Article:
On September 19, 2016, eteplirsen received accelerated conditional approval by the US FDA for boys with DMD deletion amenable to exon 51 skipping.[6] Eteplirsen (ExonDys 51) is the first approved ASO for DMD and first approved exon skipping ASO to be used in humans. Although its approval is shrouded in some controversy, chiefly from limited data on only 12 cases and from just dystrophin protein as a surrogate marker in muscle biopsies, without proof of clinical improvement, it is hoped that eteplirsen indeed would work and that longer term treatment will reveal a slower disease progression in DMD patients. Several major urgent challenges in DMD ASO therapeutics remain however, and these include, lack of a strategy that can provide a treatment for all patients with DMD, necessity for sustainability and lifelong treatment, and cost of therapy. Eteplirsen (ExonDys 51) is reported to cost in the order of $300,000–400,000/year per patient for life.[6]

Exon-retention strategy: Nusinersen antisense oligonucleotide in spinal muscular atrophy

SMA is the most frequent genetic cause of death in children. SMA affects motor neurons in brainstem and spinal cord and causes progressive muscular atrophy and paralysis.[30] SMA is caused by deletions or mutations in the survival motor neuron 1 (SMN1) gene that reduces the level of active SMN protein. Human genome also possesses a second SMN gene centromeric to SMN1 gene on chromosome 5. SMN2 gene has a C to T mutation in exon 7 that does not affect the protein sequence but affects the pre-mRNA splicing and gives rise to an unstable isoform. In fact, SMN2 splices out exon 7 in 90% of transcripts, leading to about 10% of full-length SMN mRNA and low levels of SMN protein [Figure 3]. The number of SMN2 copies therefore determines the SMA clinical phenotype, one SMN2 pair gives rise to infantile SMA where the child dies by 2 years of age and more than one SMN2 pair leads to late age-onset SMA (later childhood and adult SMAs, for example). If this splicing error is corrected (inclusion of exon 7 in mRNA), SMN2 gene can produce more active SMN protein and potentially alleviate symptoms of SMA.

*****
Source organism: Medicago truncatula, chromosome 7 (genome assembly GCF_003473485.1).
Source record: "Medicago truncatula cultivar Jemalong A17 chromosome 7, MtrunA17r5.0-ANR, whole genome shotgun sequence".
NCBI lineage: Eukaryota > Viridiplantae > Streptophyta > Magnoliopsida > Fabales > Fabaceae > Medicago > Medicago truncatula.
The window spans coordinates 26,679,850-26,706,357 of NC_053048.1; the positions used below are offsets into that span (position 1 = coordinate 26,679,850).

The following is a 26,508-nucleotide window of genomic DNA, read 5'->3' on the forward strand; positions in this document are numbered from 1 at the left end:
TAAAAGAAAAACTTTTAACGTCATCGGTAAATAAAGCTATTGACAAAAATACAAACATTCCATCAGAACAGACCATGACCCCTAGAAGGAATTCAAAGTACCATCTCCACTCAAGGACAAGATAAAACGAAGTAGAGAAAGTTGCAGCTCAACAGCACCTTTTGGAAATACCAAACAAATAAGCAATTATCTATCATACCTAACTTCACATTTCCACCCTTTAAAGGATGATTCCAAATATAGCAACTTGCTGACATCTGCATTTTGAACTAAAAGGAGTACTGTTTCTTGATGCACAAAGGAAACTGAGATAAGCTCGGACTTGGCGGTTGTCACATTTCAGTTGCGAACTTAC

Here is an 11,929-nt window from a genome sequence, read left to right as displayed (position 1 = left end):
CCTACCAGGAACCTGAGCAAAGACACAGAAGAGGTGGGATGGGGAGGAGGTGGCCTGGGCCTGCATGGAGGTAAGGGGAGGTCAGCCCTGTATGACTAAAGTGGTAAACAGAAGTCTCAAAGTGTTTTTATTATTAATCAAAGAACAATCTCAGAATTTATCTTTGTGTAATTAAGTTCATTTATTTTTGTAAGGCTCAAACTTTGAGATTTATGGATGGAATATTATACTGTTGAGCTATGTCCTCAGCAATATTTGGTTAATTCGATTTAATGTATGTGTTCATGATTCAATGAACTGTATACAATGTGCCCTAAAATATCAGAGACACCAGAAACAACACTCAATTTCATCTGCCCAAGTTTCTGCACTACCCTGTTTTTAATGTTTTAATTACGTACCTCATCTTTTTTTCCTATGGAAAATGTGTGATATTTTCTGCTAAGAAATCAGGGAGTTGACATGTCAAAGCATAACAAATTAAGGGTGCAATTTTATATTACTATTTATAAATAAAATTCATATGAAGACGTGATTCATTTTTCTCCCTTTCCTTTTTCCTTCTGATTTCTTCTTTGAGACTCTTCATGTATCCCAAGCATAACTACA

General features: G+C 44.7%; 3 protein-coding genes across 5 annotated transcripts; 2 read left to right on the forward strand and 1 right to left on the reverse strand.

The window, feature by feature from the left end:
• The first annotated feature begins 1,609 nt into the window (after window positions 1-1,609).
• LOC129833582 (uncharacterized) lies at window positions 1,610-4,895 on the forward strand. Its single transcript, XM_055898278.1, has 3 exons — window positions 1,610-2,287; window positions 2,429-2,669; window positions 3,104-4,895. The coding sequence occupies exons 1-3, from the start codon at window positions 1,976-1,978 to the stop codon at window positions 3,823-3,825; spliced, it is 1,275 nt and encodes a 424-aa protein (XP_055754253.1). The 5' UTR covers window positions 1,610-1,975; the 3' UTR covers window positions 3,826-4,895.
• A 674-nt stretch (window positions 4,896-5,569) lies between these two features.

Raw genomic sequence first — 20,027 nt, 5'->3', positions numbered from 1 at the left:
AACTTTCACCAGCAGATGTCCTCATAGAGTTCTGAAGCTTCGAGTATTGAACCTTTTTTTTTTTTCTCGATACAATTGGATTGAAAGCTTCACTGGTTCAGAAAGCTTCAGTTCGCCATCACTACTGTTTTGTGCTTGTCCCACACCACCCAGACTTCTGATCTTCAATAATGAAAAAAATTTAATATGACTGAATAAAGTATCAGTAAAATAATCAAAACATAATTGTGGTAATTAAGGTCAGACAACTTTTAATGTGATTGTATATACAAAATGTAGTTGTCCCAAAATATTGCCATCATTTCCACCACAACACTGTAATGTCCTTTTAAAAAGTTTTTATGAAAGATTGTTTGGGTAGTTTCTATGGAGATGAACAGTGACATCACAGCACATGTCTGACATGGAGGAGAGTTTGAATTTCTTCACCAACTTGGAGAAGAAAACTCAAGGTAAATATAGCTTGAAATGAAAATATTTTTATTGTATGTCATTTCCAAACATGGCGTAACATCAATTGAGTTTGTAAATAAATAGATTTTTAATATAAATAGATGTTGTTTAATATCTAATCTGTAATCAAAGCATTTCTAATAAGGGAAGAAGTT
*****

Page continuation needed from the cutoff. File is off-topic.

Figure 3: Exon including nusinersen ASO recognizes SMN2 exon 7 in pre-mRNA and splices-in exon 7 to produce full length mRNA transcript and SMN protein. SMN, survival motor neuron; mRNA, messenger RNA; C>T, Cytosine to thymine base mutation; ASO, antisense oligonucleotide